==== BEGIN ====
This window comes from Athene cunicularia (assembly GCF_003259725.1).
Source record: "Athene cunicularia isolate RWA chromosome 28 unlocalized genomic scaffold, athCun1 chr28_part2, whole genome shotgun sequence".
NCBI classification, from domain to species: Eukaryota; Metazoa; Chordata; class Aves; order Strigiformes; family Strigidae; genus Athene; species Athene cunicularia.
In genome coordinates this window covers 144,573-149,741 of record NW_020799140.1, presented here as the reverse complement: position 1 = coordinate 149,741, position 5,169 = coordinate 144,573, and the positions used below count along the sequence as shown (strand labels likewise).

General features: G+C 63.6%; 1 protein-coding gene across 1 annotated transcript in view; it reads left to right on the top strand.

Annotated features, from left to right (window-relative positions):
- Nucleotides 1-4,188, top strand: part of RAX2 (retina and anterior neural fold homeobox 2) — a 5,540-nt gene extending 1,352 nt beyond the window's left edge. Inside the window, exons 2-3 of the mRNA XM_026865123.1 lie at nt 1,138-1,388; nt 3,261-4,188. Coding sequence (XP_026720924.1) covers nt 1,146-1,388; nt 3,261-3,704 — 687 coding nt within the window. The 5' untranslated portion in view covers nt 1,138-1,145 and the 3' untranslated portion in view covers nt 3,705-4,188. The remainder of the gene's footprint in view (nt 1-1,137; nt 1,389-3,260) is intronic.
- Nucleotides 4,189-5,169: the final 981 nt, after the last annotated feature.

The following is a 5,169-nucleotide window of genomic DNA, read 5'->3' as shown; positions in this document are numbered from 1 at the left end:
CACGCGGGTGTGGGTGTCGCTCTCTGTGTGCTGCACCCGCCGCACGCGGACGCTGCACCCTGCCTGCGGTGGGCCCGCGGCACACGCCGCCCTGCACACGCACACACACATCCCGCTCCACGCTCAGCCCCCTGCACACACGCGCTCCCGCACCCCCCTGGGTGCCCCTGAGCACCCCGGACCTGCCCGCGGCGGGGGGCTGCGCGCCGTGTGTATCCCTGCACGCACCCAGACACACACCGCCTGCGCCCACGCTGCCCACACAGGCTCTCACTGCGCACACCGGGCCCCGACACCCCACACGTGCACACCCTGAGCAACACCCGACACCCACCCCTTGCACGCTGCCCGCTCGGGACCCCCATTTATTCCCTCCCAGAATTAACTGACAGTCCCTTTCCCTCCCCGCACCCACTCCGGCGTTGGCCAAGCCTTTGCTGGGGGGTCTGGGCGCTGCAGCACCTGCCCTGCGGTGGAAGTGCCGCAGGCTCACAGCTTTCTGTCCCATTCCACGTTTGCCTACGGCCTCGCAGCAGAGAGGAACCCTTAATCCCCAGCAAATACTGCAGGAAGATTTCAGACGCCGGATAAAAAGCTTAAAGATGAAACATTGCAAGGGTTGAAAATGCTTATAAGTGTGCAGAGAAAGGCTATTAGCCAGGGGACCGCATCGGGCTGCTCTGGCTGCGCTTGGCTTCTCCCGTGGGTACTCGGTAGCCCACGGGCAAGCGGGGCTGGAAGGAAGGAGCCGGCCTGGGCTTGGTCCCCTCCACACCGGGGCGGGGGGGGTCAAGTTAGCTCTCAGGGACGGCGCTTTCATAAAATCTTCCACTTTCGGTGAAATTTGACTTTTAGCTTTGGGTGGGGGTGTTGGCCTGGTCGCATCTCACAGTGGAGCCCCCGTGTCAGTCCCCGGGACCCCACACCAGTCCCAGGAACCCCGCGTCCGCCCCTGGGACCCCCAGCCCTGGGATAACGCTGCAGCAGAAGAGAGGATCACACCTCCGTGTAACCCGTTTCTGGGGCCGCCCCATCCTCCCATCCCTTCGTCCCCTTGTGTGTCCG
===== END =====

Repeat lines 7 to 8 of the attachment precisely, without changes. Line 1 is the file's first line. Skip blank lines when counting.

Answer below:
- Nucleotides 1-4,188, top strand: part of RAX2 (retina and anterior neural fold homeobox 2) — a 5,540-nt gene extending 1,352 nt beyond the window's left edge. Inside the window, exons 2-3 of the mRNA XM_026865123.1 lie at nt 1,138-1,388; nt 3,261-4,188. Coding sequence (XP_026720924.1) covers nt 1,146-1,388; nt 3,261-3,704 — 687 coding nt within the window. The 5' untranslated portion in view covers nt 1,138-1,145 and the 3' untranslated portion in view covers nt 3,705-4,188. The remainder of the gene's footprint in view (nt 1-1,137; nt 1,389-3,260) is intronic.
- Nucleotides 4,189-5,169: the final 981 nt, after the last annotated feature.